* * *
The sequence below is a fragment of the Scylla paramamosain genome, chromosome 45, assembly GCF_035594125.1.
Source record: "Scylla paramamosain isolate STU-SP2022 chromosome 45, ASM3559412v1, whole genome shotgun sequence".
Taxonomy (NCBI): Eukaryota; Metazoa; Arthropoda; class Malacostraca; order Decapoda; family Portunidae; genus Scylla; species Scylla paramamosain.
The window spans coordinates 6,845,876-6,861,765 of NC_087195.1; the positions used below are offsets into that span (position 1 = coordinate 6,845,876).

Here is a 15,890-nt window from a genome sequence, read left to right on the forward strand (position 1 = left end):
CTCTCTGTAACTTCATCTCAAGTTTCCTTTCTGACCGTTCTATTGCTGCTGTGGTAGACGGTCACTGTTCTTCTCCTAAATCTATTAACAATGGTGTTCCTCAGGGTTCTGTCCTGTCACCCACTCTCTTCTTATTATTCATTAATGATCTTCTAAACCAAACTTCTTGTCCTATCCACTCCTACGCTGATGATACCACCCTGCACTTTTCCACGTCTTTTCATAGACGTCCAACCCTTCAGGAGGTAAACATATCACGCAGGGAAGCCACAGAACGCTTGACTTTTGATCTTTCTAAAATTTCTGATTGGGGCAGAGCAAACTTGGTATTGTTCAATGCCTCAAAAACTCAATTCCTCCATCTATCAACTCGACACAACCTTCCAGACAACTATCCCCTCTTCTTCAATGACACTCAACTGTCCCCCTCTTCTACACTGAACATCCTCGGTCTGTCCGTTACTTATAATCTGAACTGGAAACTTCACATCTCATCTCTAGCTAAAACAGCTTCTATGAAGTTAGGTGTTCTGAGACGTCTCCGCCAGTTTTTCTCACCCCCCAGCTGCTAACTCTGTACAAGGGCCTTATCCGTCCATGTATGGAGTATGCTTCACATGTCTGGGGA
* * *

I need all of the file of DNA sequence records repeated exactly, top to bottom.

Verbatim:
The sequence below is a fragment of the Scylla paramamosain genome, chromosome 45, assembly GCF_035594125.1.
Source record: "Scylla paramamosain isolate STU-SP2022 chromosome 45, ASM3559412v1, whole genome shotgun sequence".
Taxonomy (NCBI): Eukaryota; Metazoa; Arthropoda; class Malacostraca; order Decapoda; family Portunidae; genus Scylla; species Scylla paramamosain.
The window spans coordinates 6,845,876-6,861,765 of NC_087195.1; the positions used below are offsets into that span (position 1 = coordinate 6,845,876).

Here is a 15,890-nt window from a genome sequence, read left to right on the forward strand (position 1 = left end):
CTCTCTGTAACTTCATCTCAAGTTTCCTTTCTGACCGTTCTATTGCTGCTGTGGTAGACGGTCACTGTTCTTCTCCTAAATCTATTAACAATGGTGTTCCTCAGGGTTCTGTCCTGTCACCCACTCTCTTCTTATTATTCATTAATGATCTTCTAAACCAAACTTCTTGTCCTATCCACTCCTACGCTGATGATACCACCCTGCACTTTTCCACGTCTTTTCATAGACGTCCAACCCTTCAGGAGGTAAACATATCACGCAGGGAAGCCACAGAACGCTTGACTTTTGATCTTTCTAAAATTTCTGATTGGGGCAGAGCAAACTTGGTATTGTTCAATGCCTCAAAAACTCAATTCCTCCATCTATCAACTCGACACAACCTTCCAGACAACTATCCCCTCTTCTTCAATGACACTCAACTGTCCCCCTCTTCTACACTGAACATCCTCGGTCTGTCCGTTACTTATAATCTGAACTGGAAACTTCACATCTCATCTCTAGCTAAAACAGCTTCTATGAAGTTAGGTGTTCTGAGACGTCTCCGCCAGTTTTTCTCACCCCCCAGCTGCTAACTCTGTACAAGGGCCTTATCCGTCCATGTATGGAGTATGCTTCACATGTCTGGGGA